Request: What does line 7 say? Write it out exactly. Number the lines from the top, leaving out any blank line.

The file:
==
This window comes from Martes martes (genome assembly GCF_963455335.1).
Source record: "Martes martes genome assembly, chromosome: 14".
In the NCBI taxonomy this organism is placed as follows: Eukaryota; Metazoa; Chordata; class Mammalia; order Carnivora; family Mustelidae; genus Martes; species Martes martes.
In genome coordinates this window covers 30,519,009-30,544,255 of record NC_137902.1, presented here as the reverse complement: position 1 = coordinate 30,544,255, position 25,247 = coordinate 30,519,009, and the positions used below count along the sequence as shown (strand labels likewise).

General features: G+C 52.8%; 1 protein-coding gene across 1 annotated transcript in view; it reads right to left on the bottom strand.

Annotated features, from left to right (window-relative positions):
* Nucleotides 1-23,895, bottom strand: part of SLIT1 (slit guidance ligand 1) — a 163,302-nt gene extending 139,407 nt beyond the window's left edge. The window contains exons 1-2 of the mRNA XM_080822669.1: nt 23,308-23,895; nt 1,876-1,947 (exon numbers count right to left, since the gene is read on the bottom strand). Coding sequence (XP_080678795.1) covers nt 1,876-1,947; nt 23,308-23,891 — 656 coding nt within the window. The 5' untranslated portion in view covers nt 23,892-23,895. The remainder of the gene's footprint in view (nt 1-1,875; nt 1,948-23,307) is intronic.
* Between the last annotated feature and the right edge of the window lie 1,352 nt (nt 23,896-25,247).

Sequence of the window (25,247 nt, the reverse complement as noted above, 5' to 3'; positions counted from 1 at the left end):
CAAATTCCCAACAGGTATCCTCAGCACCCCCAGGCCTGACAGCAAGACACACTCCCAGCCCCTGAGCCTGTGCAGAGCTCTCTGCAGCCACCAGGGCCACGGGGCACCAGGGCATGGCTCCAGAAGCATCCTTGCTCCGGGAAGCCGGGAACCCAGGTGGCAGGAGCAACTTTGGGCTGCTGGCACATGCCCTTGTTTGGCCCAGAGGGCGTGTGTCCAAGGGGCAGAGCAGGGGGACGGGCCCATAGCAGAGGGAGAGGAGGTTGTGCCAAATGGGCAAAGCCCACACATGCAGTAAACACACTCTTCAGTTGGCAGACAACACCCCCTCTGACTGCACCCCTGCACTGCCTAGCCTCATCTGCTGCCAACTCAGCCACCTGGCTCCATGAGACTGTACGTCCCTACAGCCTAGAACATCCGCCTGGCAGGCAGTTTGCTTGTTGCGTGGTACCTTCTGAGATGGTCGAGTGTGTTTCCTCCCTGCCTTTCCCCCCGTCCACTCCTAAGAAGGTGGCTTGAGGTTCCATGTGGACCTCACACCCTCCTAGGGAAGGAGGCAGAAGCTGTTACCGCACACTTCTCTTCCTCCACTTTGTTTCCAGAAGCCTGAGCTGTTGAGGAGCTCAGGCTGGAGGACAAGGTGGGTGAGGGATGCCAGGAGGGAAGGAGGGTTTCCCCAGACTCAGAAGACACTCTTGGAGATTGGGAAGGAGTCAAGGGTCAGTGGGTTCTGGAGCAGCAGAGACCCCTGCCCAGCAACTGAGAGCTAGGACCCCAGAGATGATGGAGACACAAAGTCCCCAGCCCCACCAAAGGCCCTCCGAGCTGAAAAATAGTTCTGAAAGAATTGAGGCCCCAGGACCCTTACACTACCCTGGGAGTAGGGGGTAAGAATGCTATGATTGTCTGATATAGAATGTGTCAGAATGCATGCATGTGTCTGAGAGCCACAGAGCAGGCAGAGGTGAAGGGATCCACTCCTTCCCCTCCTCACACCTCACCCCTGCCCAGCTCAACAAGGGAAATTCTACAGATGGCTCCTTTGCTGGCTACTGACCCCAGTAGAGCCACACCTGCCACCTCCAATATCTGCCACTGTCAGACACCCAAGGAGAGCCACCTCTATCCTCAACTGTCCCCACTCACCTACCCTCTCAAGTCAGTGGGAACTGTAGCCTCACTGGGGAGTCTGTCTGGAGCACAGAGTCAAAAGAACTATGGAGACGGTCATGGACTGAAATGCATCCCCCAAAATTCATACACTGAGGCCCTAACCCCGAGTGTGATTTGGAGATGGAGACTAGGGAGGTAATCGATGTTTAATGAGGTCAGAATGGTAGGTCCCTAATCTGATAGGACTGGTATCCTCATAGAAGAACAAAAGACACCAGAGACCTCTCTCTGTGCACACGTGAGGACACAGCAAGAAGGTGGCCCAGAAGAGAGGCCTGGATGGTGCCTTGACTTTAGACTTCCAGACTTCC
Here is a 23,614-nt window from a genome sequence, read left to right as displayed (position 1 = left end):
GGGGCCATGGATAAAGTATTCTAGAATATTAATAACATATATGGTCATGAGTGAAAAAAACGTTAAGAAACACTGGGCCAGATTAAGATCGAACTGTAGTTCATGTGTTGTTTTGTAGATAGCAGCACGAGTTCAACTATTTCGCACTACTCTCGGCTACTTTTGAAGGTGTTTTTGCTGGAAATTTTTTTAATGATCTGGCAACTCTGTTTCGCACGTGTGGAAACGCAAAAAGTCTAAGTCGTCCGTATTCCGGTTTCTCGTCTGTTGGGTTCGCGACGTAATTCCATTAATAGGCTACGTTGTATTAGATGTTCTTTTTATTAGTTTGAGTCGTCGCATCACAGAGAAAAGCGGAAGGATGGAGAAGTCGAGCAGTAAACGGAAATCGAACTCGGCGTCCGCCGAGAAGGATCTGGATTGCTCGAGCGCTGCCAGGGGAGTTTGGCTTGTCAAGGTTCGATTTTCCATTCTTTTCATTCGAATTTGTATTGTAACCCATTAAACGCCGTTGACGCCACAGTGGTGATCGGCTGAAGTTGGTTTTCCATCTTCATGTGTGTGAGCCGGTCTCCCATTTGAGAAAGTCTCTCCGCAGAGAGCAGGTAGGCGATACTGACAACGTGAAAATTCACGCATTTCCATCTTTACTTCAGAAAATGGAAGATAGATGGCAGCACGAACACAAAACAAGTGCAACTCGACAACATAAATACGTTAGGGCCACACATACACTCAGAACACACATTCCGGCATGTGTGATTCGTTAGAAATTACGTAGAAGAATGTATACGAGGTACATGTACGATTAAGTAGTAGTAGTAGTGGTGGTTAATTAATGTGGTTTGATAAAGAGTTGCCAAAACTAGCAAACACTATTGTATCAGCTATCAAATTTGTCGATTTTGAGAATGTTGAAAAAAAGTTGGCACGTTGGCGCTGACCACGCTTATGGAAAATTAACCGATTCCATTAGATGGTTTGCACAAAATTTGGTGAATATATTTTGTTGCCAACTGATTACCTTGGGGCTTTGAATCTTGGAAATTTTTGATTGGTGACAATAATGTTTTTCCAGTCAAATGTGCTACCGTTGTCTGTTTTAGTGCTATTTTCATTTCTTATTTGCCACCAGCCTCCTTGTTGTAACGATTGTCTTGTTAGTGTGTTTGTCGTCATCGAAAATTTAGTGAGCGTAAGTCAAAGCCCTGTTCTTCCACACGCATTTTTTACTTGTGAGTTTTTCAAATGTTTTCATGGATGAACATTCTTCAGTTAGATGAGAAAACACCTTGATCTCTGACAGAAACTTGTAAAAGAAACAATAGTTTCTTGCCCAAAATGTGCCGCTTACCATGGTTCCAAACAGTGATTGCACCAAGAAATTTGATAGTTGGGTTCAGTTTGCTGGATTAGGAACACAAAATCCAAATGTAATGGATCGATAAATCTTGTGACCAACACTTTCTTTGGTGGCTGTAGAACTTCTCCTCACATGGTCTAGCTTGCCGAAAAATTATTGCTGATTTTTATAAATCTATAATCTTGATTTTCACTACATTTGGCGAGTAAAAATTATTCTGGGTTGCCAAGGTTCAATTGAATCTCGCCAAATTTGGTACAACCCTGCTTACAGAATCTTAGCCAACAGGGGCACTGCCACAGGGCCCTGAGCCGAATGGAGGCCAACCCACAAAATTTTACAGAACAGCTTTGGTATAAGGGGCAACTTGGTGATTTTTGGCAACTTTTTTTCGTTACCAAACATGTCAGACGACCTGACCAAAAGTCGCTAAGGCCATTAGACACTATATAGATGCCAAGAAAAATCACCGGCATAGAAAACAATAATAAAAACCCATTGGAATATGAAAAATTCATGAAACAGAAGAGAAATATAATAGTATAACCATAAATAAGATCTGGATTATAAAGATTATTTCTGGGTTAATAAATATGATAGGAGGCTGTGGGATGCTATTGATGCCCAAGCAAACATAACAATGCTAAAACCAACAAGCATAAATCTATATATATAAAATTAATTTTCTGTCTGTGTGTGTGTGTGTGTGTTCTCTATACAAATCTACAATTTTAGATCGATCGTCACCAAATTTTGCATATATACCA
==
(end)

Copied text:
* Nucleotides 1-23,895, bottom strand: part of SLIT1 (slit guidance ligand 1) — a 163,302-nt gene extending 139,407 nt beyond the window's left edge. The window contains exons 1-2 of the mRNA XM_080822669.1: nt 23,308-23,895; nt 1,876-1,947 (exon numbers count right to left, since the gene is read on the bottom strand). Coding sequence (XP_080678795.1) covers nt 1,876-1,947; nt 23,308-23,891 — 656 coding nt within the window. The 5' untranslated portion in view covers nt 23,892-23,895. The remainder of the gene's footprint in view (nt 1-1,875; nt 1,948-23,307) is intronic.